“Not the bees again?!” you say. Yes, the bees. And the animals, and the plants, and the fungi, even the tiny microorganisms that you can’t see. Biodiversity refers to all the different kinds of life you’ll find in one area, and it’s in trouble.
Between 1970 and 2018, there has been a precipitous 69% drop in wildlife populations around the world, according to the WWF Living Planet Report 2022. One million plants and animals are now threatened with extinction.
We did this, didn’t we?
Yep. “Humans have overfished the oceans, cleared forests, polluted our water sources, and created a climate crisis. These actions are impacting biodiversity around the world,” says the WWF.
That’s awful, but what has biodiversity got to do with my business and its stakeholder communication plan?
While us humans like to think we’re exceptional, it turns out we’re animals too, and pretty reliant on those ecosystems we’re upsetting. Biodiversity underpins just about everything we need to live: food, clean water, medicine and shelter.
I’ll let the big man explain. David Attenborough says: “The damage we are inflicting on species and ecosystems is so extensive and profound that scientists now believe we are witnessing Earth’s sixth mass extinction event — the last one marked the end of the dinosaurs.”
Yikes, now I’m hiding behind the sofa. But I still don’t see what that’s got to do with my business…
OK. Let me hit you with the bottom line. The World Economic Forum (WEF) says $44 trillion of the world’s total GDP is moderately or highly dependent on nature and its services.
That’s over half the world’s GDP.
In fact, the WEF sees biodiversity loss as the fourth-greatest global risk. The only things it is more worried about are infectious disease, climate action failure and weapons of mass destruction.
That’s why we keep hearing that the biodiversity crisis is a business crisis. The Boston Consulting Group (BCG) wrote a report with that exact title, spelling out the reliance of business on biodiversity.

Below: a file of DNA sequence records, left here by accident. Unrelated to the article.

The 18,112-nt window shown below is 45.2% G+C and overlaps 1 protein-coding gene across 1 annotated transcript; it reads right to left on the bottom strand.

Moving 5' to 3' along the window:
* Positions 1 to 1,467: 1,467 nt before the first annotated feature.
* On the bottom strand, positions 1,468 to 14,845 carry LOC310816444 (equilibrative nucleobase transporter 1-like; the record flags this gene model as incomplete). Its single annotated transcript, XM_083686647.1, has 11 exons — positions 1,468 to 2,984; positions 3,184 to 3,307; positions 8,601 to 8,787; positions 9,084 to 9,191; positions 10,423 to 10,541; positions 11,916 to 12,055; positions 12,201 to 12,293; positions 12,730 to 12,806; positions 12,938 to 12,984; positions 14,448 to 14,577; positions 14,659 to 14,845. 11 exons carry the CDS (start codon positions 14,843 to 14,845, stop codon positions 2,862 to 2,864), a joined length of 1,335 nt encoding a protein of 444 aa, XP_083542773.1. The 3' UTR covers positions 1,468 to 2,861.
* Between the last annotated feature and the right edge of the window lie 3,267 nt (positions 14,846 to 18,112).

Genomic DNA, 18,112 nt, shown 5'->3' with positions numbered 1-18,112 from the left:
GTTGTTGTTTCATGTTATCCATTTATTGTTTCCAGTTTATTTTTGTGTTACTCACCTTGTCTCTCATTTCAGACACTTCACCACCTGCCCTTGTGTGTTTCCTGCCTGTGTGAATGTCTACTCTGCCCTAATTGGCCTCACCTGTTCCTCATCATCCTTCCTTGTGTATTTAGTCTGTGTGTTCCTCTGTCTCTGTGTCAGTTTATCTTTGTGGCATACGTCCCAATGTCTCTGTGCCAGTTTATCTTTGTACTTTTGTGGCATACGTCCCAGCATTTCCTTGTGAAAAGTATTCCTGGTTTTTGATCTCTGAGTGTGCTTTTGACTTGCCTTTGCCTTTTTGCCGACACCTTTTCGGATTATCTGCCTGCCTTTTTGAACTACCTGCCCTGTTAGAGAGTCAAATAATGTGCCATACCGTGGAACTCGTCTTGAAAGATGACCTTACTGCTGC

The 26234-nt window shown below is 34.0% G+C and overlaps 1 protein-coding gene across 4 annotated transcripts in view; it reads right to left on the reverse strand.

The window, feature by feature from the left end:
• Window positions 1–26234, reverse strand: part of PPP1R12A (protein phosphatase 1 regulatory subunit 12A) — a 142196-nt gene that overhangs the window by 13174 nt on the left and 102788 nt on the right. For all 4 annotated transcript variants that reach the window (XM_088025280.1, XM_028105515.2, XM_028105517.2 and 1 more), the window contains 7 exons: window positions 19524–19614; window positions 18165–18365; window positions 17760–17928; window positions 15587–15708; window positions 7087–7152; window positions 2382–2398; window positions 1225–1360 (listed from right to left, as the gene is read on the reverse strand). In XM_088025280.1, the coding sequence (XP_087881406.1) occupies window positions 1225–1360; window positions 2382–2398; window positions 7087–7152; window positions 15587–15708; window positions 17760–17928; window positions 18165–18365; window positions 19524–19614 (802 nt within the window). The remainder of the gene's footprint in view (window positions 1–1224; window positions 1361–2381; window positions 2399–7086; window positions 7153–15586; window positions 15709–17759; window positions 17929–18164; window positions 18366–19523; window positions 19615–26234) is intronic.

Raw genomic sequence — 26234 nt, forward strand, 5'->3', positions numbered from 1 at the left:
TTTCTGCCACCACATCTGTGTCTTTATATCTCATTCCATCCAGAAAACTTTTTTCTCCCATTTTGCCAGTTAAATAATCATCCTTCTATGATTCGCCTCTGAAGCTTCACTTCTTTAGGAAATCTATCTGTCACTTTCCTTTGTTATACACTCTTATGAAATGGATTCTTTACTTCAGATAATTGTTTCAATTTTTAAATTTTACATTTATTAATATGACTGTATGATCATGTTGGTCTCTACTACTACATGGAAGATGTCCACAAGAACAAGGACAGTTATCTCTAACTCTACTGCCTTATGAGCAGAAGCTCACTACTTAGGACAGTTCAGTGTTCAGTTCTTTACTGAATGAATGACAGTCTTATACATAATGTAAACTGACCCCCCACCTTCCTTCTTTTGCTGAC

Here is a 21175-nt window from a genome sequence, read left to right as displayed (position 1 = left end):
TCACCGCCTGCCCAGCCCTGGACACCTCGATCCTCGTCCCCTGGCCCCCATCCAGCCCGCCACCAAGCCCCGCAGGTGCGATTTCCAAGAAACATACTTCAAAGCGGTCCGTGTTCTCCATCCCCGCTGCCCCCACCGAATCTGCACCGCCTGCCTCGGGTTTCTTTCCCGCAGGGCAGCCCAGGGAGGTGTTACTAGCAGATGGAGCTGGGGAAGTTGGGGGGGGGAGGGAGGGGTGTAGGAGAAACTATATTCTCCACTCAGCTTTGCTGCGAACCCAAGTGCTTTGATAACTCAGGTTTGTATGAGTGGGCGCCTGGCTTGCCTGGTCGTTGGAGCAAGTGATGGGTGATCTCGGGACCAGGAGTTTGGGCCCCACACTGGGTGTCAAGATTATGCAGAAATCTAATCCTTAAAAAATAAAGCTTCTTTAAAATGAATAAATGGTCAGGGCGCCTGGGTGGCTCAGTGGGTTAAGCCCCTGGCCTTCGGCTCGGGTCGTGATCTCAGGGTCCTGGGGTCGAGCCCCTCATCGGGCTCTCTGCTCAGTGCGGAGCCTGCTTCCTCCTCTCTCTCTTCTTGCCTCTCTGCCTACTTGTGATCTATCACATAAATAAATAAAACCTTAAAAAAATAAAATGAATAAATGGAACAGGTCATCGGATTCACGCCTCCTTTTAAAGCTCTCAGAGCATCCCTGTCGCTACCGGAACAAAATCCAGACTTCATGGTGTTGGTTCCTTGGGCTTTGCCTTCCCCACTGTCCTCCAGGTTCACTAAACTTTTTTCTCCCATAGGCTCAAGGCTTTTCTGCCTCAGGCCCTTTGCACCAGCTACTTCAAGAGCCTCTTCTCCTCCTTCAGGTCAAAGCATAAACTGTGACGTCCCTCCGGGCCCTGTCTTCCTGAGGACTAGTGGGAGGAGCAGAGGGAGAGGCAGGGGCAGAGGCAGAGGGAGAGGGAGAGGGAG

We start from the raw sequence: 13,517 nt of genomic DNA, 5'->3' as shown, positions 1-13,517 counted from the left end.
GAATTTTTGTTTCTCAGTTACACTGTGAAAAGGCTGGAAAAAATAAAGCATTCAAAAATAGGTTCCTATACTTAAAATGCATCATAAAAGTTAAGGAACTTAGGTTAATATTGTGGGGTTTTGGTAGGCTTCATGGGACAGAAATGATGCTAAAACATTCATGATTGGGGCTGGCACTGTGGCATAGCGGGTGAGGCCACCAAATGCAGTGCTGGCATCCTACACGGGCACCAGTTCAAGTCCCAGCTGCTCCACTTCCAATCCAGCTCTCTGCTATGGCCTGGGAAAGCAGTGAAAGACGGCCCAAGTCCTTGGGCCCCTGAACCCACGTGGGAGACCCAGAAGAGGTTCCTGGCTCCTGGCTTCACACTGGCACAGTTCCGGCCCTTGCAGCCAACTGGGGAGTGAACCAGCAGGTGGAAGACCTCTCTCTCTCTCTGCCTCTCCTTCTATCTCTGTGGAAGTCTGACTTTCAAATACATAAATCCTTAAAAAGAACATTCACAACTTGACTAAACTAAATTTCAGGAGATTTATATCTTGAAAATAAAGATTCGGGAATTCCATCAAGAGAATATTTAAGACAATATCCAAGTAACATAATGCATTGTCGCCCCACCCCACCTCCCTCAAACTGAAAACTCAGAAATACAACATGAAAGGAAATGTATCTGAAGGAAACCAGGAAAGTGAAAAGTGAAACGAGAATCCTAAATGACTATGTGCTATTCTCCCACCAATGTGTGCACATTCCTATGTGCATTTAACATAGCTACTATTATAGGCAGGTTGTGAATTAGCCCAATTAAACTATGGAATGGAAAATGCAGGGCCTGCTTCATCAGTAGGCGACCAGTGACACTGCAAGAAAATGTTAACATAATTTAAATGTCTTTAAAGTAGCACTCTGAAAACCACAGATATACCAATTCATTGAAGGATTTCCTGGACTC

“As ecosystems decline, business faces significant risks. Food and fashion makers may face higher costs for raw material inputs due to degraded soils and the loss of natural pollinators. Flooding, soil erosion, or pandemics will impact nearly every corner of the corporate world,” the report explains.
Simply put, organisations that don’t help put the brakes on biodiversity loss will see their business fundamentals disrupted, from operations, to supply chains and the economy as a whole.
So don’t let your business wash down the river with the top soils and pesticides. Become the socially responsible business you want to be, make biodiversity part of your ESG strategy and incorporate it into your stakeholder communication plan.
More like EeeeeekSG!
Well, quite. But in the midst of every crisis lies opportunity.
“Companies that act to support biodiversity can develop powerful new offerings and business models, improve the attractiveness of existing offerings, and lower operating costs,” according to the BCG report. They are also likely to win the support of customers and investors.
According to researchers at Imperial College London, businesses are starting to realise their contribution to biodiversity loss and are working to mitigate some of their impacts.
This is something we have noticed at Wardour, with corporate clients including biodiversity and nature in their sustainability reporting.
Activities that adapt business models to incorporate biodiversity into key areas such as R&D and supply chain management are the most effective, according to the Imperial College team.
So what does all this mean for my communications?
Greenwashing has been big on the agenda recently. If you want to avoid this accusation then you need to have a comprehensive ESG strategy in place, and that includes biodiversity.
If you’re interested in learning more about how to frame your conversations around biodiversity, get in touch with Growth Director Rochelle O’Hagan at Rochelle.email@example.com.
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